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WHAT IS A MORTGAGE REFINANCE?


As their names suggest, mortgage refinance options award borrowers the unique opportunity to adjust their previously agreed upon loan obligations. In other words, a proper refinance could give qualifying borrowers the chance to change their credit terms and conditions. In the event a borrower qualifies, today’s mortgage refinance options could easily represent an improvement over their previous terms, as refinancing typically offers a better alternative. The average refinance will revise the interest rate, payment schedule and terms of a previous credit agreement.

REASONS TO REFINANCE

There are several reasons homeowners, investors and any other borrowers may want to refinance their current loans. The following list represents the most common reasons a borrower may want to look for the best mortgage refinance options:

  • Interest Rates: The current interest rate environment is typically the greatest catalyst for someone wanting to refinance their existing loan terms. Provided today’s rates represent an improvement over the rates currently represented on the mortgage, borrowers may way to refinance to a lower rate than they are currently paying. As perhaps the most common reason for refinancing, most borrowers will do so to decrease the amount of interest they pay over the course of the loan.
  • Payments: Not unlike interest rates, many people will refinance to simply lower their monthly payments. While refinancing will ultimately resent the length of time they have to pay the money back, payments will be easier to manage on a monthly basis.
  • Change In Credit Profile: It is quite common for borrowers with better credit profiles to be given access to better terms, as they represent less of a risk to lenders. That said, borrowers may want to consider refinancing if their current credit profile is better off today than it was when they got the original loan. In the event a borrower’s credit profile has improved, a simple refinance could easily improve the loan terms.
  • Fixed And Adjustable Rates: Depending on the individual’s long-term goals and the current rate environment, it may be in their best interest to switch from a fixed-rate mortgage to an adjustable-rate mortgage, or vice versa. Adjustable-rate mortgages, for example, may be a great choice for borrowers who plan to move or pay off their loan sooner rather than later. Consequently, someone looking to stay in the home for a long period of time may like the idea of refinancing to a fixed-rate mortgage to lock in a good interest rate.
  • Tap Into Home Equity: Many borrowers will tap into their home’s equity by refinancing the loan. Doing so may be a great financial move under the right circumstances. For example, one could cash out some of their equity to buy an investment property–just be careful what you spend the money on, as the loan will use your home as collateral.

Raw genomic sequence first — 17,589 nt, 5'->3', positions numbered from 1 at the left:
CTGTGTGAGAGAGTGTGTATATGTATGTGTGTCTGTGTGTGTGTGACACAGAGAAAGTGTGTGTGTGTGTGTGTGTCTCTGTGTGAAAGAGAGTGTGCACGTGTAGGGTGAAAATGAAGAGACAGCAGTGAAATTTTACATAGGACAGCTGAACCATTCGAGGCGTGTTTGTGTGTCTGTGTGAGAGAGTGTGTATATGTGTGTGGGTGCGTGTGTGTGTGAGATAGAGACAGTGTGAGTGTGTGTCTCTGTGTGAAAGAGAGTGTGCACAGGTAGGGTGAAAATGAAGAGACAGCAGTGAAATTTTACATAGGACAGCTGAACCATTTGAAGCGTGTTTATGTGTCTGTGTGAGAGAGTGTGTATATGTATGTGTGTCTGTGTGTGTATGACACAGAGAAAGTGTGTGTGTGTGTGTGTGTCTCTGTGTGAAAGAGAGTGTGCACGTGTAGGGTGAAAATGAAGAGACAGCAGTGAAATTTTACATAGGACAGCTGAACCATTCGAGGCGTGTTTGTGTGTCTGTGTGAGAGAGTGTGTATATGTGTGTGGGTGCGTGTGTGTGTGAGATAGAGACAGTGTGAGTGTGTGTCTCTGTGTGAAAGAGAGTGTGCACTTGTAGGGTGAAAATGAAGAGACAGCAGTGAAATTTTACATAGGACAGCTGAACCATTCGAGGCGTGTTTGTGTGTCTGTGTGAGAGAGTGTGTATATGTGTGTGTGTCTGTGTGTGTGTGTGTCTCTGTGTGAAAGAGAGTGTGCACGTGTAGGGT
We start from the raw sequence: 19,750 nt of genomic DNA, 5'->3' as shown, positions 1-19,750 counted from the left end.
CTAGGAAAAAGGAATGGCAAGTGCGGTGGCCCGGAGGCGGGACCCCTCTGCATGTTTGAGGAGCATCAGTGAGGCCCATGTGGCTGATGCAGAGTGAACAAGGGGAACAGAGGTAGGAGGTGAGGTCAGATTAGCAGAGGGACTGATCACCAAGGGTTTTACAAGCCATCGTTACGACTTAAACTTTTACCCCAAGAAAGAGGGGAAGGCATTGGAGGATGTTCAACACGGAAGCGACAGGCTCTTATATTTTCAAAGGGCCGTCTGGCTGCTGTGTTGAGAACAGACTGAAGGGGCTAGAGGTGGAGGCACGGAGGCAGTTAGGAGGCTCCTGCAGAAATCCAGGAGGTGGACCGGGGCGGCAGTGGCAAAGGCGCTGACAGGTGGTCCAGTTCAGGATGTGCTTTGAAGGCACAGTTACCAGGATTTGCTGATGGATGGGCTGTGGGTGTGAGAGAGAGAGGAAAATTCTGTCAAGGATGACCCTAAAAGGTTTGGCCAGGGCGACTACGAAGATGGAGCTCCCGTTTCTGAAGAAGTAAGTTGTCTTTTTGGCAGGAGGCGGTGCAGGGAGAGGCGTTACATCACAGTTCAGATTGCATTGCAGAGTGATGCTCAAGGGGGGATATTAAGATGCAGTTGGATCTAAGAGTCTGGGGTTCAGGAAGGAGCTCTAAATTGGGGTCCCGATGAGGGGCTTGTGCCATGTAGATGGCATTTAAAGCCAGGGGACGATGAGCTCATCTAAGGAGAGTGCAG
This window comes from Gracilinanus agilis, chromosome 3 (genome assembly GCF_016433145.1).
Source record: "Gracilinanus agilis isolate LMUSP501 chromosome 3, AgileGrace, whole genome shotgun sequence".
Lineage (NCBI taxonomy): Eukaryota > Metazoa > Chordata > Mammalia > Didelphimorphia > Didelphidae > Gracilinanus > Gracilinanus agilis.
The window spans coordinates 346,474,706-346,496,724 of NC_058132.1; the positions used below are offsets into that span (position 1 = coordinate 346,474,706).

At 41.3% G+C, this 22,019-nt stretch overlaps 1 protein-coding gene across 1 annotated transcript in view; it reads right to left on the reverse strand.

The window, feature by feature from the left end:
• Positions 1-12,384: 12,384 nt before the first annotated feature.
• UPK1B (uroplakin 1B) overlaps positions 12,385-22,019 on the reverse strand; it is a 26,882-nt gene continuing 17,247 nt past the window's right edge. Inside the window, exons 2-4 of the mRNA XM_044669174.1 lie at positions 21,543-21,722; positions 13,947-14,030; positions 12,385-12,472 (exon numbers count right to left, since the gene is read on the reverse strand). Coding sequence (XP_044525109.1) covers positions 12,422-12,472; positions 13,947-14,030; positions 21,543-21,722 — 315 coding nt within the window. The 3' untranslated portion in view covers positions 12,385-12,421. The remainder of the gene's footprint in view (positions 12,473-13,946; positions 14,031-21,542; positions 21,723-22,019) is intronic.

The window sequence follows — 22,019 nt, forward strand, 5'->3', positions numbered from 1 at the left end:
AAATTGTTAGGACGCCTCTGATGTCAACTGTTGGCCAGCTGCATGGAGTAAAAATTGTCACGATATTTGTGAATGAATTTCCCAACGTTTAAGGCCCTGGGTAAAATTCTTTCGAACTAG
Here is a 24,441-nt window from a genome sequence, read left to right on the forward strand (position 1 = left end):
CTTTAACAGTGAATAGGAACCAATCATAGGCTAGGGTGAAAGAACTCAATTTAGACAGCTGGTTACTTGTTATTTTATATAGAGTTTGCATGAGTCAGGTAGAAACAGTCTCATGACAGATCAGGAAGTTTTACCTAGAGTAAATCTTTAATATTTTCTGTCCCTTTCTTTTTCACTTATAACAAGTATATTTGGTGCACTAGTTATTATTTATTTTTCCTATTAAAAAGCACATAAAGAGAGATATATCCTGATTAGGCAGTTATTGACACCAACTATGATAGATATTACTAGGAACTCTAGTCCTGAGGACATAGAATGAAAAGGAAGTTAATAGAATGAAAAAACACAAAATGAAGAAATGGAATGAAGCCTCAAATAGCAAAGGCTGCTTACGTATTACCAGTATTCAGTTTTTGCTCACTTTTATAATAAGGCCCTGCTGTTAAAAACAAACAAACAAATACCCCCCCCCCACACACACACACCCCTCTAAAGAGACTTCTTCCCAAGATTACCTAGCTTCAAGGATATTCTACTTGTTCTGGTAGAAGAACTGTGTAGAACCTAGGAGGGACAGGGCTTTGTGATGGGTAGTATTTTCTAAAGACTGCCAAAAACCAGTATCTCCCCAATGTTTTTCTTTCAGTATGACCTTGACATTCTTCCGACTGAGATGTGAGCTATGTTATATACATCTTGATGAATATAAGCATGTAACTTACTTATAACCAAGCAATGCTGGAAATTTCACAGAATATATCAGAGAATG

Countless lending institutions are more than willing to let qualified borrowers exercise their right to refinance. In fact, it’s quite common for lenders to actually compete over the privilege to refinance someone’s current loan; after all, they’ll make money on every dollar lent out. It is, therefore, in the best interest of homeowners and investors to compare the mortgage refinance options made available to them. There are countless lenders to choose from, and the only way to find a refinancing option that works for you is to shop around.

HOMEOWNER REFINANCING OPTIONS

Everyone with a mortgage could potentially benefit from refinancing in the right environment, and homeowners are no exception. Any homeowner looking to capitalize on today’s interest rates should take a look at all of the options made available to them. Below you’ll find some of the most popular homeowner refinancing options borrowers turn to in today’s market.

  • Fixed-Rate Mortgages
  • Adjustable-Rate Mortgages
  • Cash-Out Refinancing
  • The Home Affordable Refinance Program (HARP)
  • FHA Streamline
  • The VA Interest Rate Reduction Refinance Loan (IRRRL)

Fixed & Adjustable-Rate Mortgages

Fixed-rate mortgages and adjustable-rate mortgages are exactly what they sound like: mortgage options that either lock in interest rates or allow them to shift with the market. Aside from being two of the most popular choices, these options allot borrowers a certain degree of personalization. Fixed-rate mortgages, for example, lock in a specific interest rate at the time of signing. As such, fixed-rate mortgages are often recommended for homeowners that plan on spending a long time in the property. That way, they can protect themselves from a rising interest rate environment. Adjustable-rate mortgages, on the other hand, are better left for homeowners that plan to pay off their mortgage quickly.